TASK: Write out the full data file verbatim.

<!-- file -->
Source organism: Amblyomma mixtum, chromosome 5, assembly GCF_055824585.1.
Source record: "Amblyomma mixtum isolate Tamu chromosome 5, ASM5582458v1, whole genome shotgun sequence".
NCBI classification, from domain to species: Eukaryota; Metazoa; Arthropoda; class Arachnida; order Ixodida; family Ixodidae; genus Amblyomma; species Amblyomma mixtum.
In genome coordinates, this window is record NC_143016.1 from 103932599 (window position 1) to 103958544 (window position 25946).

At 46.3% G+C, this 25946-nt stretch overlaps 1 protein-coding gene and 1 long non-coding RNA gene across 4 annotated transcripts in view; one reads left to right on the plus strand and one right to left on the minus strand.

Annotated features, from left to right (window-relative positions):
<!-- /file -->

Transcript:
Source organism: Amblyomma mixtum, chromosome 5, assembly GCF_055824585.1.
Source record: "Amblyomma mixtum isolate Tamu chromosome 5, ASM5582458v1, whole genome shotgun sequence".
NCBI classification, from domain to species: Eukaryota; Metazoa; Arthropoda; class Arachnida; order Ixodida; family Ixodidae; genus Amblyomma; species Amblyomma mixtum.
In genome coordinates, this window is record NC_143016.1 from 103932599 (window position 1) to 103958544 (window position 25946).

At 46.3% G+C, this 25946-nt stretch overlaps 1 protein-coding gene and 1 long non-coding RNA gene across 4 annotated transcripts in view; one reads left to right on the plus strand and one right to left on the minus strand.

Annotated features, from left to right (window-relative positions):